A book for mental exercise I think. Julian has a real knack of getting to the heart of the matter and I enjoy his ramblings on the many topics in this book. Being someone who is frequently annoyed by advertising claims and argumentative tricks I found this book both enjoyable and helpful.
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on 21 December 2010
This brilliant stroll through logical fallacies, using real live examples is exactly how logical fallacies should be taught. After reading many good books on dissecting arguments, looking at logical fallacies and fallacious arguments, I have found this to be one of the most interesting books for the layman to learn about bad arguments.

The chapters are short enough to keep the interest of any reader, the lack of technical jargon is a dream and allows you to fully enjoy and appreciate the range of expose' as well as relax with the authors words, even allowing for the odd chuckle here and there, something not often found in a philosophy book.

No deep thinking required, no hard slog trying to retain hundreds of minutiae details, just learning made fun, lots of fun as Baggini exposes the fallacies in peoples arguments and we learn both not to make the same mistakes as well as being able to point these errors out to others the next time they argue their case from pure fallacious logic.
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TOP 500 REVIEWERon 25 November 2010
This is a book that exposes fallacies in arguments - using actual statements by prominent persons as examples. The book is made up of 100 chapters with 99 examples each making a short chapter; the 100th chapter is not an example but a summary and last word. Bagginni's first chapter examines the statement by a NASA astronaut, Eugene Cernan who was reported as having stated: "No one in their right mind can look in the stars and the eternal blackness everywhere and deny the spirituality of the experience, and the existence of a Supernatural Being." Calling it an "argument from incredulity" Baggini explains why this statement "manages to pack three dubious, but persuasive, punches." This is a book that will help develop clear thinking, but as the author warned, some of his arguments might deserve the same flaws he sees in those he analysed. In mitigation, he explains that a player might commit infringements that he might have called "foul" had the player been the referee instead. This is a fine, readable book partly because it carries mostly contemporary examples although there are some historical ones such as one made by Samuel Johnson (chapter 22). The examples spread over many subjects, from politics to religion, to science, philosophy and literary criticism.
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on 6 February 2012
I picked this book up because I'm fascinated and appalled by the misuse of logic, by the misrepresentation of opinions, by the way people in power (in the media as much as in politics) abuse their power through their astute and clever dishonesty.

`Do They Think You're Stupid?' is the title of the book, but its implied subtitle is Baggini asking `Do You Think I'm Clever?' Well, yes, I admit, I do think he is clever. He cleverly takes a series of texts which his reader is unlikely to know directly. He cunningly selects the slenderest of phrases. And then his book mocks and scorns the writers in question. Well, as it happens, some time ago, I had read `No Logo', one of the books he attacks, and his interpretation seemed peculiar, and wholly at odds with my memory. Puzzled, I took the book off my shelves and looked again. And I was disgusted at the way Baggini misrepresented it, in a way which is not only illogical but profoundly deceptive. I went on to look at a few other writers Baggini attacks: over and over again, Baggini twists their words, cherrypicks their arguments, to make flat-footed generalisations which the original text do not warrant. He also, incidentally, lambasts Thom Yorke's praise for George Monbiot. I doubt very much that the world would be a more intelligent place with a Baggini but without Radiohead, Monbiot and Klein. But the reasons for Baggini's disapproval of Yorke are interesting. Baggini says that Thom Yorke is a musician, and therefore has no authority whatsoever to comment on any political subject. The crassness of this view speaks for itself, but Baggini's hypocrisy is also striking, for Baggini offers us his opinion of Thom Yorke's musical skills. Baggini is rather hoist by his own petard, here, for (according to his own crude intellectual model) being a philosopher Baggini therefore has no authority whatsoever to comment on music.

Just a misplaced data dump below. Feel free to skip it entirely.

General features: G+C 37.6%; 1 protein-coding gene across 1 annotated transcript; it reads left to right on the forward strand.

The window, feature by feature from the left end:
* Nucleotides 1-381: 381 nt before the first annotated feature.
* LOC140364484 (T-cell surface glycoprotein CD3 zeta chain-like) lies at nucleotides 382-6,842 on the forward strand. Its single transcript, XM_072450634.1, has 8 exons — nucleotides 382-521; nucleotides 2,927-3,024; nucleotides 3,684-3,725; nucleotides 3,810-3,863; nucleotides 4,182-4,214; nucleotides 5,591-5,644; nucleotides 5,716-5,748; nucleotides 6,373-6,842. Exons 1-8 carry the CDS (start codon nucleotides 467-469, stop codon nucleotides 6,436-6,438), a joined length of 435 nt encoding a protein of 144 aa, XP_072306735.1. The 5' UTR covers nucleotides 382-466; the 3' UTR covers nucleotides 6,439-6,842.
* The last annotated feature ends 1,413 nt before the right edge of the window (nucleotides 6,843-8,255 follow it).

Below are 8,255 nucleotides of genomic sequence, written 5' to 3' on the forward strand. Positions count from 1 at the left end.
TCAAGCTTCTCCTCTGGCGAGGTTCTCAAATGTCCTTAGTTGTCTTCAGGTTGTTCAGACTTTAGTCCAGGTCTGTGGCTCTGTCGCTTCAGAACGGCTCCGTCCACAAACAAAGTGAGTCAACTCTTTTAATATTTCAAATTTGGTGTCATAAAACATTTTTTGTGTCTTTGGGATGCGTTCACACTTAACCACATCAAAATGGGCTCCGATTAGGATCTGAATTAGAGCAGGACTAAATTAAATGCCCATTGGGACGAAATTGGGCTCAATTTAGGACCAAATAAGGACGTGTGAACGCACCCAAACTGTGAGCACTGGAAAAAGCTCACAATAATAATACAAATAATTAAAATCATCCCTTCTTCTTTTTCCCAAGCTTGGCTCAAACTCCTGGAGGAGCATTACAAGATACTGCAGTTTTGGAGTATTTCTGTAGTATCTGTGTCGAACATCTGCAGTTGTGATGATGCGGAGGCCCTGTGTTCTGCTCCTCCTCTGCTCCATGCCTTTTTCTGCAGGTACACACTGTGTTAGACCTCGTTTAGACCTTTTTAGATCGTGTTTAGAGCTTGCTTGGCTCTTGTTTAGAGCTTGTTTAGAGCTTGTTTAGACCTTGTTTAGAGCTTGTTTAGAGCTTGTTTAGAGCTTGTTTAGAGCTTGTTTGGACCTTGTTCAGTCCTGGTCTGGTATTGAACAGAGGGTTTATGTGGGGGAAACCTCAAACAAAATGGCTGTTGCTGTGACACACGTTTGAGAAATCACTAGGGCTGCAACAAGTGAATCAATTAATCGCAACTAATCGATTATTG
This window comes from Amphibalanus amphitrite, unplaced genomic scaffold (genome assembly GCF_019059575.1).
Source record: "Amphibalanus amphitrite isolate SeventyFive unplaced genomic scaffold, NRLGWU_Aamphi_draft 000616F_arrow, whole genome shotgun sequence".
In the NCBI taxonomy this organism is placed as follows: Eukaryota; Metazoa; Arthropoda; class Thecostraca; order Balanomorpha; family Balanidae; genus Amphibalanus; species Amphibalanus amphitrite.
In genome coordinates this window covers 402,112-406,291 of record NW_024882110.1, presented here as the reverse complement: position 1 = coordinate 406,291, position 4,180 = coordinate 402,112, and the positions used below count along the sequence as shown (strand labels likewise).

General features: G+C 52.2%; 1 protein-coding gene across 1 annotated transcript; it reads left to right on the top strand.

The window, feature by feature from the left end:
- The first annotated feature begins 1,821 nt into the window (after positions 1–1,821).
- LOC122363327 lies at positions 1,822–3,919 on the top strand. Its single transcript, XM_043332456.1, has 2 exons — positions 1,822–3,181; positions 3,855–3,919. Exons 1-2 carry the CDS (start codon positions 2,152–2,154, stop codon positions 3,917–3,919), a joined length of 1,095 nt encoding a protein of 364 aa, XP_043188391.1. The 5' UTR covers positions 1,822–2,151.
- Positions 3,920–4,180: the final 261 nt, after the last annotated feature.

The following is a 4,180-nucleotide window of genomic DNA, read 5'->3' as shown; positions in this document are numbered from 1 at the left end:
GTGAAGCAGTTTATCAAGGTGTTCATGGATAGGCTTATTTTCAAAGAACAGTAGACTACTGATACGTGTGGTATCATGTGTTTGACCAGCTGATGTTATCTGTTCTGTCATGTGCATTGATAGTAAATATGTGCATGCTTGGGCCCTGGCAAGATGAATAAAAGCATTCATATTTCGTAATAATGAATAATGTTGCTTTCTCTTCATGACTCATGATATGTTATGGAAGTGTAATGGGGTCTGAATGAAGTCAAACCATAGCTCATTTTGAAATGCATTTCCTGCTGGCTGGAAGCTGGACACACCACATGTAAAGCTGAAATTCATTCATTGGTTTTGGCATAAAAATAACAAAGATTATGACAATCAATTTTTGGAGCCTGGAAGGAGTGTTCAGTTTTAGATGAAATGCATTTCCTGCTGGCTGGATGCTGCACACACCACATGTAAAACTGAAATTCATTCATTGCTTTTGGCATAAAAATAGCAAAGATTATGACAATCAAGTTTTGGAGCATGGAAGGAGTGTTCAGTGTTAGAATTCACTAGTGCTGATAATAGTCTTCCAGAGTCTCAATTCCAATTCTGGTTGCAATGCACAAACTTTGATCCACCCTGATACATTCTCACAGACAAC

I would suggest that if any reader wishes to buy this book, the real intellectual discovery lies in reading it alongside the actual texts: to see how the deceits lie not in those texts but in Baggini's work. People in the media often abuse the power that they have: Baggini here upholds that ugly tradition in book form.
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on 8 January 2013
Baggini has a way with words and can help you understand how people/governments/companies can conspire to confuse you with fallacious arguments and false analogies. However sometimes his choices of example can irritate and lend you a view as to Mr Baggini's own thinking, political leaning and other convictions which can detract from the object lessons. I have read a number of books on logic and fallacies in argument and, while lending some clear examples, the author does a reasonable job in explaining them this is not the best book and sometimes the arguments muddy the water. That being said, his clever use of the duck symbol (canard) is used to show some of the deliberately misleading aspects of those fallacies. However not enough for me to overlook some of his more laboured and incorrect examples